Chen EC, Yagi S, Kelly KR, Mendoza SP, Tarara RP, Canfield DR, Maninger N, Rosenthal A, Spinner A, Bales KL, Schnurr DP, Lerche NW, Chiu CY: Cross-species transmission of a novel adenovirus associated with a fulminant pneumonia outbreak in a new world monkey colony. PLoS Pathog. 2011, 7: e1002155-10.1371/journal.ppat.1002155.
Rohde H, Qin J, Cui Y, Li D, Loman NJ, Hentschke M, Chen W, Pu F, Peng Y, Li J, Xi F, Li S, Li Y, Zhang Z, Yang X, Zhao M, Wang P, Guan Y, Cen Z, Zhao X, Christner M, Kobbe R, Loos S, Oh J, Yang L, Danchin A, Gao GF, Song Y, Li Y, Yang H: Open-source genomic analysis of Shiga-toxin-producing E. coli O104:H4. N Engl J Med. 2011, 365: 718-724. 10.1056/NEJMoa1107643.
Snitkin ES, Zelazny AM, Thomas PJ, Stock F, Henderson DK, Palmore TN, Segre JA: Tracking a hospital outbreak of carbapenem-resistant Klebsiella pneumoniae with whole-genome sequencing. Sci Transl Med. 2012, 4: 148ra116-
Brady A, Salzberg SL: Phymm and PhymmBL: metagenomic phylogenetic classification with interpolated Markov models. Nat Methods. 2009, 6: 673-676. 10.1038/nmeth.1358.
McHardy AC, Martin HG, Tsirigos A, Hugenholtz P, Rigoutsos I: Accurate phylogenetic classification of variable-length DNA fragments. Nat Methods. 2007, 4: 63-72. 10.1038/nmeth976.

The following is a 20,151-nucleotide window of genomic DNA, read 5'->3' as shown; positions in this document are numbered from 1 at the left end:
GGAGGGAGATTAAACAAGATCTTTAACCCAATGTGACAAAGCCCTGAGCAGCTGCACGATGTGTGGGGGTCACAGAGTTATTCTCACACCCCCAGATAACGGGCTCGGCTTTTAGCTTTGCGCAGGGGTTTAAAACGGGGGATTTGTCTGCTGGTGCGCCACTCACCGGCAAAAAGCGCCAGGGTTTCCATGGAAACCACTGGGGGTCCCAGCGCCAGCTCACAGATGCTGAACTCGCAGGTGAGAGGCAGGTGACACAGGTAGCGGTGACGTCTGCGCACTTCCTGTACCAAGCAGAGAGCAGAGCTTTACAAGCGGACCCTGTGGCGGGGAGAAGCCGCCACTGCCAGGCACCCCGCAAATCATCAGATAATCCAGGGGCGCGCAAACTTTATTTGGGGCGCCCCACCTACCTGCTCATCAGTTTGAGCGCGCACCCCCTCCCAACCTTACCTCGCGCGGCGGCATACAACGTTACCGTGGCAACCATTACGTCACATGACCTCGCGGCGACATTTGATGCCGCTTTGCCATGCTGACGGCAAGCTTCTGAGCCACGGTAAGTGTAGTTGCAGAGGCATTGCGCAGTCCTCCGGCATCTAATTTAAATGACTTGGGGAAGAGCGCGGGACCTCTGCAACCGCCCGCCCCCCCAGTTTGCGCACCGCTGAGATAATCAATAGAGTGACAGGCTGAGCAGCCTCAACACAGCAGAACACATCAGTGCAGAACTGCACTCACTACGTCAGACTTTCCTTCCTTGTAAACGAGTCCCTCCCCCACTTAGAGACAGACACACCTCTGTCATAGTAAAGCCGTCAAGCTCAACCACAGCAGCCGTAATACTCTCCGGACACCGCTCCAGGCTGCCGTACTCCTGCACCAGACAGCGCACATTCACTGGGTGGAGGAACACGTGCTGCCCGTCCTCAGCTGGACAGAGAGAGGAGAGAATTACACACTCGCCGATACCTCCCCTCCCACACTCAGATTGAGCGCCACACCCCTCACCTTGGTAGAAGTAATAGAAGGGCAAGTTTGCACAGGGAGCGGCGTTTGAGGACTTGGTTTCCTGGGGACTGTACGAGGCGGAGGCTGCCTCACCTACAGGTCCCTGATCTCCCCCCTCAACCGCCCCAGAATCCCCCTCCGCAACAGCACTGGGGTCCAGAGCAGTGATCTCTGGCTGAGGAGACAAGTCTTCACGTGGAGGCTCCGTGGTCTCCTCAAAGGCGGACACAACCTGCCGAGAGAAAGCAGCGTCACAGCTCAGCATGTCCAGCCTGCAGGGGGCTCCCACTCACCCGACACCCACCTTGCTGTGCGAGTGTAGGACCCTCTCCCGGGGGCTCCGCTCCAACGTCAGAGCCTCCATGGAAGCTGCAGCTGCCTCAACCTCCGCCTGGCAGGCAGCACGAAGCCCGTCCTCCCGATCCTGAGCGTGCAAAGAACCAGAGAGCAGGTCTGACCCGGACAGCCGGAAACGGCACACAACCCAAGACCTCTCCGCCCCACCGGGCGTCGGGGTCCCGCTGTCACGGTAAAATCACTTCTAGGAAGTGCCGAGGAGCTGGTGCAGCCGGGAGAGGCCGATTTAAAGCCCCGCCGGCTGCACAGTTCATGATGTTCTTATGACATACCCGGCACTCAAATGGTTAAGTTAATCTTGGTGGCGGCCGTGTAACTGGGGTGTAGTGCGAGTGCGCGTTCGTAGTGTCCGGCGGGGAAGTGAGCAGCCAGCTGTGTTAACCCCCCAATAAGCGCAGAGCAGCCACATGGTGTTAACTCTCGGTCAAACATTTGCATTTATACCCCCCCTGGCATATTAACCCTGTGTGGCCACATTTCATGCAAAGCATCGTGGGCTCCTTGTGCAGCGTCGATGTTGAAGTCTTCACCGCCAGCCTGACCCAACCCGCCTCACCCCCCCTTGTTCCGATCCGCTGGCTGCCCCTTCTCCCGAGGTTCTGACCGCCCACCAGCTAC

Ames SK, Hysom DA, Gardner SN, Lloyd GS, Gokhale MB, Allen JE: Scalable metagenomic taxonomy classification using a reference genome database. Bioinformatics. 2013, 29: 2253-2260. 10.1093/bioinformatics/btt389.
Huson DH, Auch AF, Qi J, Schuster SC: MEGAN analysis of metagenomic data. Genome Res. 2007, 17: 377-386. 10.1101/gr.5969107.
Krause L, Diaz NN, Goesmann A, Kelley S, Nattkemper TW, Rohwer F, Edwards RA, Stoye J: Phylogenetic classification of short environmental DNA fragments. Nucleic Acids Res. 2008, 36: 2230-2239. 10.1093/nar/gkn038.
Haft DH, Tovchigrechko A: High-speed microbial community profiling. Nat Methods. 2012, 9: 793-794. 10.1038/nmeth.2080.
Segata N, Waldron L, Ballarini A, Narasimhan V, Jousson O, Huttenhower C: Metagenomic microbial community profiling using unique clade-specific marker genes. Nat Methods. 2012, 9: 811-814. 10.1038/nmeth.2066.
Bhaduri A, Qu K, Lee CS, Ungewickell A, Khavari PA: Rapid identification of non-human sequences in high-throughput sequencing datasets. Bioinformatics. 2012, 28: 1174-1175. 10.1093/bioinformatics/bts100.